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- From: "W. E. Perry" <firstname.lastname@example.org>
- To: XML DEV <email@example.com>
- Date: Sat, 29 Jul 2000 11:52:42 -0400
Rick JELLIFFE wrote:
> I disagree.
I believe that we actually agree on the salient points and disagree only on question of
how (and where) processing should be done (and processing decisions made).
> The basis of SGML'86 was that the rooted, directed, cyclic graph with attribute-value
> tree framework that allowed a handful of general distinctions on the edges (child,
> parent, next, attribute, IDREF, etc) and a handful of general types on the named nodes
> (element, comment, PI, etc) was, when coupled with a simultaneous rooted graph of
> entities with a handful of general types (NDATA, sgml), was sufficient for an enormous
> number of complex problems. On top of this information model, the need to cope with an
> enormous number of possible notations and syntaxes.
I accept and agree with this characterization of SGML. Without disturbing these premises
in the cases where they are useful, the concept of well-formedness in XML 1.0 posits an
entirely different starting point: effectively it is to dismiss the graph mechanism and
the tree metaphor, the apparently necessary 'general types', and even the abstraction of
a document node, and to deal instead solely with a mechanically correct syntax.
> XML's WF-only is not "entirely" self-sufficient for anything to do with graphs.
I never said that it was, for graphs or for anything else which the processor of a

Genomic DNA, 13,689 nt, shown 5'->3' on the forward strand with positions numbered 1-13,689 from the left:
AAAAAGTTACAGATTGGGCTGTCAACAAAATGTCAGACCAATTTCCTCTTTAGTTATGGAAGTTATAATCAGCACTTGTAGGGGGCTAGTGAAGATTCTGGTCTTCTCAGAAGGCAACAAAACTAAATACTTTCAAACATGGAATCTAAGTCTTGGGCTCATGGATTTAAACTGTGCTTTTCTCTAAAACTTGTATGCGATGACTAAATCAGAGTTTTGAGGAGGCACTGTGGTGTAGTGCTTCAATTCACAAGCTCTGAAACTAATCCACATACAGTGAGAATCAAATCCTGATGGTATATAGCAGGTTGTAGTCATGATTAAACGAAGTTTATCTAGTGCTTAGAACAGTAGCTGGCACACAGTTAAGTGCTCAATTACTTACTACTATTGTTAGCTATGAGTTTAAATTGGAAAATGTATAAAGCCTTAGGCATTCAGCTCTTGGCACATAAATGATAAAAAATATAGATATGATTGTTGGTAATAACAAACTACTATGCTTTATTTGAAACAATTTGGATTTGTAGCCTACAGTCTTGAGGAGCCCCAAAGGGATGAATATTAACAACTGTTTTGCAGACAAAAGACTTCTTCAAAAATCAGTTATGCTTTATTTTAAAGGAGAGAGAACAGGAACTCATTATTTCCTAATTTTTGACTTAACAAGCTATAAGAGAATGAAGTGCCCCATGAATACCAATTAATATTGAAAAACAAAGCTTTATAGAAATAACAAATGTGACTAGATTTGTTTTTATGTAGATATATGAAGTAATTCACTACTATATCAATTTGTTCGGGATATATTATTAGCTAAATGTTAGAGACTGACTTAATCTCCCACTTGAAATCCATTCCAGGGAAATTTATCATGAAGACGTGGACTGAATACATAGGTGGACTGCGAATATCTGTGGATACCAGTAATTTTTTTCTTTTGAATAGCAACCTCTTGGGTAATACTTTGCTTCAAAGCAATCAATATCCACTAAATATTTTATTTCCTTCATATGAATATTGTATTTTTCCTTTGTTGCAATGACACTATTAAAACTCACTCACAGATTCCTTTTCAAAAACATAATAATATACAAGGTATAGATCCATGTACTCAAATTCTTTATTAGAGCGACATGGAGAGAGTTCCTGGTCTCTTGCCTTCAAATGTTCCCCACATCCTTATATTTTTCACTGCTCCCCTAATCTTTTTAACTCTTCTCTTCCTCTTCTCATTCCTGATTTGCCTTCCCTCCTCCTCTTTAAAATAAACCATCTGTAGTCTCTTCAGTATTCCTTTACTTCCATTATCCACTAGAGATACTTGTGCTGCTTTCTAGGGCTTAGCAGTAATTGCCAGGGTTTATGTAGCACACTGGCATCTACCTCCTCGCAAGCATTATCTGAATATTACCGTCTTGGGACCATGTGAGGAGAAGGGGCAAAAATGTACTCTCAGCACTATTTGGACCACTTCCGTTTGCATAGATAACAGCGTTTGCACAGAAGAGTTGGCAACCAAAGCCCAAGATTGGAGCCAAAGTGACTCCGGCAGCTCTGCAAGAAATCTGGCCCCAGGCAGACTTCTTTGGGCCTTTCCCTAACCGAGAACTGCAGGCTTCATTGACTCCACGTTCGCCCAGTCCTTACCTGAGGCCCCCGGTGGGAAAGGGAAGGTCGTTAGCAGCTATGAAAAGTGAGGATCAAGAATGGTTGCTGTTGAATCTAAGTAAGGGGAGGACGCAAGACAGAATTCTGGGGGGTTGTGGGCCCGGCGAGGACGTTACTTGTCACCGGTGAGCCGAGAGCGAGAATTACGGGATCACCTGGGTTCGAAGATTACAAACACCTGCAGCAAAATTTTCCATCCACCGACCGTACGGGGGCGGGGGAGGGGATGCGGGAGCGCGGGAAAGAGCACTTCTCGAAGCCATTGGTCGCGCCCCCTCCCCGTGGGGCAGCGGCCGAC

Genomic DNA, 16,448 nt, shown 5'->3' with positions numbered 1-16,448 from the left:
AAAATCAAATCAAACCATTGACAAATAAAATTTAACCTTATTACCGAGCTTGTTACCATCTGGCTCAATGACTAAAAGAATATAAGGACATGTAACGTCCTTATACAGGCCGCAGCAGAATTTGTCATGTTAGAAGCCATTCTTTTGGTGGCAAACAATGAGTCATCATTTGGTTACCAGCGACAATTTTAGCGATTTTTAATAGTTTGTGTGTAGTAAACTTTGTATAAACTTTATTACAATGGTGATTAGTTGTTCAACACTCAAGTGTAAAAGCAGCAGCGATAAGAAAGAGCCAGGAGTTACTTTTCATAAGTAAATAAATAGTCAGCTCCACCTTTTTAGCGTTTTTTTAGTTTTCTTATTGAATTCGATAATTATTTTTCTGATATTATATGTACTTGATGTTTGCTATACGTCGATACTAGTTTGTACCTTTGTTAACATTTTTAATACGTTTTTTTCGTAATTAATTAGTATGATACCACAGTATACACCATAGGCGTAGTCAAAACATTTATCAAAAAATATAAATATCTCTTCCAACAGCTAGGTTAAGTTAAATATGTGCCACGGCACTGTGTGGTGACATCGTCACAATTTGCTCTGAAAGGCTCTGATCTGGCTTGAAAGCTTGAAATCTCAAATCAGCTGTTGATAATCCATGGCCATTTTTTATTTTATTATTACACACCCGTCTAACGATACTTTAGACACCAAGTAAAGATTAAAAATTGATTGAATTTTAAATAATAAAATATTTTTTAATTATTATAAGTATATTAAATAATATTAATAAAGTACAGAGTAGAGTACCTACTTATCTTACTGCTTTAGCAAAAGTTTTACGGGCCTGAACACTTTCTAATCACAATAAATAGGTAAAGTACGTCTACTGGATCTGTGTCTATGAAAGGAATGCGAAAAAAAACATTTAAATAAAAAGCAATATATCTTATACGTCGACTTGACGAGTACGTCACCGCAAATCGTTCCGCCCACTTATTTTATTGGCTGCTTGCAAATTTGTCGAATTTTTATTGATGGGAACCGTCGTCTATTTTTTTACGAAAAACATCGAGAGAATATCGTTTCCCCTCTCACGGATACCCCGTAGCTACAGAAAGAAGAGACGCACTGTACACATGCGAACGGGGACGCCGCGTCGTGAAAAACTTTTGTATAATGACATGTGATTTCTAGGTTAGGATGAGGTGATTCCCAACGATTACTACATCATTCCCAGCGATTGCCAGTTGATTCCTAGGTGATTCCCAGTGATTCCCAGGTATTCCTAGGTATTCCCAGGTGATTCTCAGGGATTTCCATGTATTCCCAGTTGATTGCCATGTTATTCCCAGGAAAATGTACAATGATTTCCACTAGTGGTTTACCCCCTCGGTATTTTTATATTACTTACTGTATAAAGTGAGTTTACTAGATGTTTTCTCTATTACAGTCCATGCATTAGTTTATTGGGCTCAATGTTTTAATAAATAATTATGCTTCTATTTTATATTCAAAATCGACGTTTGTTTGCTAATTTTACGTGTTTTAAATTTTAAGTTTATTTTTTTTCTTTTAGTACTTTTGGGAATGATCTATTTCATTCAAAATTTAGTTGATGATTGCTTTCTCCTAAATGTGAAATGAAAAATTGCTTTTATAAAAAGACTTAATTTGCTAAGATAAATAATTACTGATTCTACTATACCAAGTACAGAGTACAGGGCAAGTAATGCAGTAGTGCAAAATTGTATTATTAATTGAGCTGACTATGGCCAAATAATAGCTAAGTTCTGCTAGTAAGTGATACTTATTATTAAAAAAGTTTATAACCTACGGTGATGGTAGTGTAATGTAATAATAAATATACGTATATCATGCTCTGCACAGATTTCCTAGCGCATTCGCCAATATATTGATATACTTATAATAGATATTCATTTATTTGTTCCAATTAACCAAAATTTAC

document must 'do'. I note, for example, that "the true content model of an instance
document might be uniquely derived at the time and place of its use". That requires an
appropriate processor, which makes appropriate assumptions and affords appropriate
ancillary resources for that time and place. The instance document on which that
processor acts is not 'entirely self-sufficient' for the execution of that process (if it
were, it would qualify for my objection to SOAP); it is simply that the document is
entirely self-sufficient *as syntax* for input to that processor. That is, the document
does not require a DTD, schema, or stylesheet in order to be interpreted by the processor
in a way which is appropriate for the unique circumstances of its processing.
> (The problem is only fixed by hard-coding, i.e. XLink, and hardcoding requires
> universal names, i.e. Namespaces using some public-identifer-like registration system,
> i.e. URIs)
You (and the Infoset) want these hardcoded in the document or registered in some
canonical form at a fixed address. I (and the philosophy of WF, I assert) want these
universalities to be determined by the processor as appropriate for the particular
circumstances in which a document instance is processed. At this point in the argument I
always use the same examples, but those examples are from working, production systems
which I have built for many years and to which many millions of real dollars are
committed daily. Consider a securities order ticket. The 'intended' use of that document
is to instruct a trader to execute a buy or sell in a given security, subject to
optionally given conditions. Yet in the full sequence of processing which that trade,
once executed, requires there are necessary subsequent uses of that document which its
creator may be only vaguely aware of, and for which he did not--and did not know how
to--provide or specify the necessary 'universalities' for that document's subsequent
correct interpretation. After execution, that order ticket must be routed for trade
comparison, cashiering, securities receive and deliver, custody notification, regulatory
compliance, and portfolio analysis. In all of these cases it *should* be the original
order ticket document, rather than some re-statement of it, which is routed for input to
a process entirely unaccounted for in the original composition of that document and